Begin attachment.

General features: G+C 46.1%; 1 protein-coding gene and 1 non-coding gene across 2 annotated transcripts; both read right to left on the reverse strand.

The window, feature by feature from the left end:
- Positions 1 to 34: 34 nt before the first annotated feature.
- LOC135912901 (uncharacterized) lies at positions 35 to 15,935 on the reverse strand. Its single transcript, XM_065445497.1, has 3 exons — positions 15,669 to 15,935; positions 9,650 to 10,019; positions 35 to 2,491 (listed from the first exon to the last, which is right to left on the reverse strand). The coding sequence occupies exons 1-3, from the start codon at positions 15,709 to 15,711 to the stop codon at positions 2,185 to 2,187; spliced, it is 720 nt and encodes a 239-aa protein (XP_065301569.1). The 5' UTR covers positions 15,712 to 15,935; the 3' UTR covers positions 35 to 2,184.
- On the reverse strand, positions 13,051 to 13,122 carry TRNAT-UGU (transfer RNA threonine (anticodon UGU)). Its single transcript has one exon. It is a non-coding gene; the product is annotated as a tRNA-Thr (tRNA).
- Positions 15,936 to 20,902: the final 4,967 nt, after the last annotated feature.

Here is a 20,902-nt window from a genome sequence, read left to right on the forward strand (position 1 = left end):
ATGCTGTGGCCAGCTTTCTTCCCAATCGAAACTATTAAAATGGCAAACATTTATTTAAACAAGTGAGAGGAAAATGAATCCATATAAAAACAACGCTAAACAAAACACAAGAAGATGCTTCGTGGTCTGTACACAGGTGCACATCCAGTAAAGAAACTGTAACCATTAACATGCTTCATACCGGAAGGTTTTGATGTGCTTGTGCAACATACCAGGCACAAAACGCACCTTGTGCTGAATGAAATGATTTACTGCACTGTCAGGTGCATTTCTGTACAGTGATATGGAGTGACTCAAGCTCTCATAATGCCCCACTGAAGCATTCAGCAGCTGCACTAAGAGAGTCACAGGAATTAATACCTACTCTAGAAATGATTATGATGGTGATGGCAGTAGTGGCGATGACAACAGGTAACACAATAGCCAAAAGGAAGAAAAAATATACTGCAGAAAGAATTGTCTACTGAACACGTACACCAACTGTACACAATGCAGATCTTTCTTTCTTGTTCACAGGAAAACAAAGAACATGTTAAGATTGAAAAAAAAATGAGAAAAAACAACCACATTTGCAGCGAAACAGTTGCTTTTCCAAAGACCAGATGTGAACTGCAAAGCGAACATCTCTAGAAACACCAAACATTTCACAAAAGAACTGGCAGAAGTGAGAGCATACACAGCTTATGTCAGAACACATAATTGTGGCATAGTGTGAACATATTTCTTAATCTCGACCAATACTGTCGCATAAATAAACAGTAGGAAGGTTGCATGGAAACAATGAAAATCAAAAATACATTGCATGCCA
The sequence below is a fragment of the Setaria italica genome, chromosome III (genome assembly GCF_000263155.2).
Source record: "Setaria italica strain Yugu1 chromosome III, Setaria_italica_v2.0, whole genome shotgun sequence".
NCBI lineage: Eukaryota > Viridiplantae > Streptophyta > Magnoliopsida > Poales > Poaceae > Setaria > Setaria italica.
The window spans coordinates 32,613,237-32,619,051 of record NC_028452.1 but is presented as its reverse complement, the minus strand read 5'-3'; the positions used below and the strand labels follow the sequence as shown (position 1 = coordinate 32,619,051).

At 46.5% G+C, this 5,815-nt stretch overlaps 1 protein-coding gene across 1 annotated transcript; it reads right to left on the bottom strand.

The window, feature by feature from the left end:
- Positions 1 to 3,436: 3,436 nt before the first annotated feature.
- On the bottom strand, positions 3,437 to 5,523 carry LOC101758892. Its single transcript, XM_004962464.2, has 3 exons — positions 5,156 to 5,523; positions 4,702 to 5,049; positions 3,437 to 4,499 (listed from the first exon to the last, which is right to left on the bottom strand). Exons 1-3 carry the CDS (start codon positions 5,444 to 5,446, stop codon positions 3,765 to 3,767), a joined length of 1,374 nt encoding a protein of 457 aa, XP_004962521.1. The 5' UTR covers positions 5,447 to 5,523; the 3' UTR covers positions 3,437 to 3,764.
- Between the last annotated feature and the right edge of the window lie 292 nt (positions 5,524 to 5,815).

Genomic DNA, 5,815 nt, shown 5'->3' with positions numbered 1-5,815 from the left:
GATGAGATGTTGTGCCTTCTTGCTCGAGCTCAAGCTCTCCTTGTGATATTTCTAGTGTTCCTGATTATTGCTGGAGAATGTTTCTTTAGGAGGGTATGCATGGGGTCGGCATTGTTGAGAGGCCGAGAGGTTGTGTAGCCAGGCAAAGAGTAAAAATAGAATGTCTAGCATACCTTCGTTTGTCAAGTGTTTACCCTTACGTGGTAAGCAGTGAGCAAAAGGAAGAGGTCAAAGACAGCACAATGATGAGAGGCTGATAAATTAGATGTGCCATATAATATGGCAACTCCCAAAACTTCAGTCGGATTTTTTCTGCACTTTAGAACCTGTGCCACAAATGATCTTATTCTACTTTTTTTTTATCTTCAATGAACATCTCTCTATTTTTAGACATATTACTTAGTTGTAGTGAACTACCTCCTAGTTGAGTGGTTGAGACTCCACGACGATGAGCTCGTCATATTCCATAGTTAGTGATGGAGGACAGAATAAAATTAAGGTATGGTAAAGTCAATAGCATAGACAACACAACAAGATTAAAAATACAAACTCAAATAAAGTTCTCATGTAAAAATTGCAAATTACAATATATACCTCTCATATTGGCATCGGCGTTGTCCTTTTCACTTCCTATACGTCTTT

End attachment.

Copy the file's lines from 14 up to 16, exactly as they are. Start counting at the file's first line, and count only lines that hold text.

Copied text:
The window, feature by feature from the left end:
- Positions 1 to 3,436: 3,436 nt before the first annotated feature.
- On the bottom strand, positions 3,437 to 5,523 carry LOC101758892. Its single transcript, XM_004962464.2, has 3 exons — positions 5,156 to 5,523; positions 4,702 to 5,049; positions 3,437 to 4,499 (listed from the first exon to the last, which is right to left on the bottom strand). Exons 1-3 carry the CDS (start codon positions 5,444 to 5,446, stop codon positions 3,765 to 3,767), a joined length of 1,374 nt encoding a protein of 457 aa, XP_004962521.1. The 5' UTR covers positions 5,447 to 5,523; the 3' UTR covers positions 3,437 to 3,764.